DEAR Janice, I am due to retire next month but can’t face it as my husband is a grumpy old git. The thought of spending even more time with him frightens the life out of me.

He is controlling and flares up at the slightest thing. I’ve been lucky enough to go out to work throughout lockdown, so it’s been manageable, but the idea of being with him morning, noon and night is filling me with dread. He says he is looking forward to spending more time with me!

I feel I’m too old to move on and start again with someone else, so any advice would be welcome. Norma.

Dear Norma, awe…. This is a real shame. You’ve worked hard all your days and the time has finally come to retire and enjoy some me time and it’s a dread instead of a pleasure.

I would start by putting plans in place for your retirement, with your husband, and separately with friends. Make it clear that you need time with other people as well as him. Join walking groups, meet friends for coffee etc.

However, if he wants to know where you are 24/7 and becomes angry and controlling whenever you don’t comply with his wishes, please contact Women’s Aid who are there, not just for refuge, but to advise on your or 0800 0271234 and

Abuse and controlling behaviour can begin with something as simple as a three-day huff when you don’t conform to his rules and requests.

Norma, a year of happiness is more precious than ten years of misery, and I don’t believe anyone is too old to move on if they are in an unhappy relationship, however, you could be moving from the frying pan into the fire, so try a period of retirement with these plans in place, and you might be surprised how well it works out for you both. If not, it sounds like time to enjoy your retirement years being happier apart.

Dear Janice, one of our friends just doesn’t stop moaning and complaining. We have tried changing the subject when she starts, but it makes no difference. She takes the fun out of our time together and as we have all been struggling somewhat to lift our mood during the last year, her negative vibes result in bringing us down too, and then we end up talking negatively about her! Deep down, she is a nice person, but a real drain for us to be around. Any ideas? Grace.

Dear Grace, I worked with a colleague just like your friend and my happy-go-lucky demeanour disappeared within minutes of being in her company, so I know what it feels like.

I moved jobs to get away from her, so you may need to take drastic action too.

For a few people, this characteristic can be a neurological condition, but for the majority, they are pessimists, negative people who rarely envisage a happy outcome and are always seeking out bad news. They tend to complaint a lot and never have a half-cup full attitude.

These people become energy vampires and should be avoided at all costs, or they’ll suck away every scrap of happiness you struggle to find.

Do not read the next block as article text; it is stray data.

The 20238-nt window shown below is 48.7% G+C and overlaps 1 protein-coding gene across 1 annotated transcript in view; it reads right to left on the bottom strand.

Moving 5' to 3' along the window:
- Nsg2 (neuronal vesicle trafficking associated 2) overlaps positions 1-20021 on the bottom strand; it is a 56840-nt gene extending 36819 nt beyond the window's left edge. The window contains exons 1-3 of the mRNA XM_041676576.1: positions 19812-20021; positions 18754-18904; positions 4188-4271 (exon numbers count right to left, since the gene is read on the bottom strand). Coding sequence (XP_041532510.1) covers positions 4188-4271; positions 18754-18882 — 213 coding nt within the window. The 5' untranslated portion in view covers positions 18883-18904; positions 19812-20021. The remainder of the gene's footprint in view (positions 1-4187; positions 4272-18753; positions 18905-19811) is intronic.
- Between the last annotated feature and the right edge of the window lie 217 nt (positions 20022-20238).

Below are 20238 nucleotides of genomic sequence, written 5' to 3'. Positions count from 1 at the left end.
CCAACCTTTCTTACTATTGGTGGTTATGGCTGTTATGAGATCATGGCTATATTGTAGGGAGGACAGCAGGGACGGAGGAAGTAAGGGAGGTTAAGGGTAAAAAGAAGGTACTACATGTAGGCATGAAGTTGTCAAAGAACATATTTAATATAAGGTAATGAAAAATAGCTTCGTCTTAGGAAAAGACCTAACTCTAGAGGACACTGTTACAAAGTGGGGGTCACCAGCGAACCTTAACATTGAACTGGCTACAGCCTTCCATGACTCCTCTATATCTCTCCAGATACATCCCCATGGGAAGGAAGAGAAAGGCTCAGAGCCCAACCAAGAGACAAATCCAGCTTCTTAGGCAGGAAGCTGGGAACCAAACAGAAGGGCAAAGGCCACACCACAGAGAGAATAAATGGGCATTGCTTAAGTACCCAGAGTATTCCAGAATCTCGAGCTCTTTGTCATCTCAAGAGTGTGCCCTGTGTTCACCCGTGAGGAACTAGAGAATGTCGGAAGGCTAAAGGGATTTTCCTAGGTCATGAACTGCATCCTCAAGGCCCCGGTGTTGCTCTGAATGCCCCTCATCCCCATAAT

This all sounds harsh, but I am assuming by now you all know her well enough to be sure she isn’t suffering from depression or lack of self-esteem; therefore, it’s time to break ties with her. This last year has shown us how fragile life and well-being can be, so move on.

Hopefully, she will attach herself to like-minded people and they can all have a good old pessimistic, moan and groan together!

Dear Janice, my best friend and her husband copy absolutely everything in our lives.

Garden furniture, décor, kid’s clothes, the food we eat, the places we go. It’s annoying and frustrating. We have even lied about where we buy stuff, but they snoop and investigate like bloody detectives until they find the same or almost identical items. Any suggestions? Suzanne.

Dear Suzanne, they say that imitation is the best form of flattery, but when your whole life is virtually mirrored by someone else, replica homes, gardens, and children, then it’s a whole other level of annoyance.

Positive copying is common, and people do it for many reasons, they genuinely love what you have, they mirror you to gain your friendship, they have a lack of self-esteem, they are keen to pick up new skills, and some people even do it culturally to in an attempt to blend in.

However, some people are complete copycats, and this can be a negative thing. Copying you to the level you are experiencing robs you of your feelings of individuality and your own unique style.

You could buy something truly awful and watch as they do the same, but then the situation becomes petty.

You could sarcastically offer to do their shopping for them as they’re likely to buy whatever you have anyway. But if you’ve dropped all the subtle hints, then short of cutting them off, there is little you can do.

Next time they are starting a project, offer advice and steer them away from your style and choice. Compliment them on anything they buy, that you don’t have.